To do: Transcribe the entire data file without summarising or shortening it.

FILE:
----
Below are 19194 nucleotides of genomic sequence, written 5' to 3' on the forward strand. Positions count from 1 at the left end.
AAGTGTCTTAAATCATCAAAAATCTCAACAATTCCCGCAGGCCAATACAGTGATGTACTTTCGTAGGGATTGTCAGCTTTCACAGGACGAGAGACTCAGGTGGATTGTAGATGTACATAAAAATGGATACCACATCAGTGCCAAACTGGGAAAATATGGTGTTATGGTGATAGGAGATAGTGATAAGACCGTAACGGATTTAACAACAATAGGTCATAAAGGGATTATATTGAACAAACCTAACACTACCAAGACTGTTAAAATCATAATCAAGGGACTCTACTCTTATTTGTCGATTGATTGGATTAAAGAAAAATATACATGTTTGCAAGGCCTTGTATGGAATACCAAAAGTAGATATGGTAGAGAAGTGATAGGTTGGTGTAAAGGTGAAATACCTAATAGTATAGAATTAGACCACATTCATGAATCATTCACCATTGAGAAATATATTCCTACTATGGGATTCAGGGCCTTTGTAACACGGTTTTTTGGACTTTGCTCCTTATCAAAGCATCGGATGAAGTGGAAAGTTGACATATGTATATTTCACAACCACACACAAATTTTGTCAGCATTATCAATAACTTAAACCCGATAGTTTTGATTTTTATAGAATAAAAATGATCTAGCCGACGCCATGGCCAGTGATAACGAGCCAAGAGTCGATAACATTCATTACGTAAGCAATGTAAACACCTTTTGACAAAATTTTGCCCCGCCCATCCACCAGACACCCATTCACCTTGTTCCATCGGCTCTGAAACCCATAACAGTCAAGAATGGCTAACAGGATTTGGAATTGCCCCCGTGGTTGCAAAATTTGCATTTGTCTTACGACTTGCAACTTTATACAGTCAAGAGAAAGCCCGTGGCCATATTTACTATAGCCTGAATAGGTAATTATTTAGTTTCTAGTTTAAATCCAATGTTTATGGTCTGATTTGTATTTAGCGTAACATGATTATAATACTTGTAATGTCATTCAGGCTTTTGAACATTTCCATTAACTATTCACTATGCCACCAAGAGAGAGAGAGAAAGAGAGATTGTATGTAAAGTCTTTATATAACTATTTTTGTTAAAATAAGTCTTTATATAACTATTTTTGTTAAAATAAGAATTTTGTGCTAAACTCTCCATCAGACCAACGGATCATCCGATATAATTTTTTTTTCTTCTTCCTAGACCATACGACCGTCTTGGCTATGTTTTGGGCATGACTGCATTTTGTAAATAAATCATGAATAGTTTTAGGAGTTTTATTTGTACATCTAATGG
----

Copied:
Below are 19194 nucleotides of genomic sequence, written 5' to 3' on the forward strand. Positions count from 1 at the left end.
AAGTGTCTTAAATCATCAAAAATCTCAACAATTCCCGCAGGCCAATACAGTGATGTACTTTCGTAGGGATTGTCAGCTTTCACAGGACGAGAGACTCAGGTGGATTGTAGATGTACATAAAAATGGATACCACATCAGTGCCAAACTGGGAAAATATGGTGTTATGGTGATAGGAGATAGTGATAAGACCGTAACGGATTTAACAACAATAGGTCATAAAGGGATTATATTGAACAAACCTAACACTACCAAGACTGTTAAAATCATAATCAAGGGACTCTACTCTTATTTGTCGATTGATTGGATTAAAGAAAAATATACATGTTTGCAAGGCCTTGTATGGAATACCAAAAGTAGATATGGTAGAGAAGTGATAGGTTGGTGTAAAGGTGAAATACCTAATAGTATAGAATTAGACCACATTCATGAATCATTCACCATTGAGAAATATATTCCTACTATGGGATTCAGGGCCTTTGTAACACGGTTTTTTGGACTTTGCTCCTTATCAAAGCATCGGATGAAGTGGAAAGTTGACATATGTATATTTCACAACCACACACAAATTTTGTCAGCATTATCAATAACTTAAACCCGATAGTTTTGATTTTTATAGAATAAAAATGATCTAGCCGACGCCATGGCCAGTGATAACGAGCCAAGAGTCGATAACATTCATTACGTAAGCAATGTAAACACCTTTTGACAAAATTTTGCCCCGCCCATCCACCAGACACCCATTCACCTTGTTCCATCGGCTCTGAAACCCATAACAGTCAAGAATGGCTAACAGGATTTGGAATTGCCCCCGTGGTTGCAAAATTTGCATTTGTCTTACGACTTGCAACTTTATACAGTCAAGAGAAAGCCCGTGGCCATATTTACTATAGCCTGAATAGGTAATTATTTAGTTTCTAGTTTAAATCCAATGTTTATGGTCTGATTTGTATTTAGCGTAACATGATTATAATACTTGTAATGTCATTCAGGCTTTTGAACATTTCCATTAACTATTCACTATGCCACCAAGAGAGAGAGAGAAAGAGAGATTGTATGTAAAGTCTTTATATAACTATTTTTGTTAAAATAAGTCTTTATATAACTATTTTTGTTAAAATAAGAATTTTGTGCTAAACTCTCCATCAGACCAACGGATCATCCGATATAATTTTTTTTTCTTCTTCCTAGACCATACGACCGTCTTGGCTATGTTTTGGGCATGACTGCATTTTGTAAATAAATCATGAATAGTTTTAGGAGTTTTATTTGTACATCTAATGG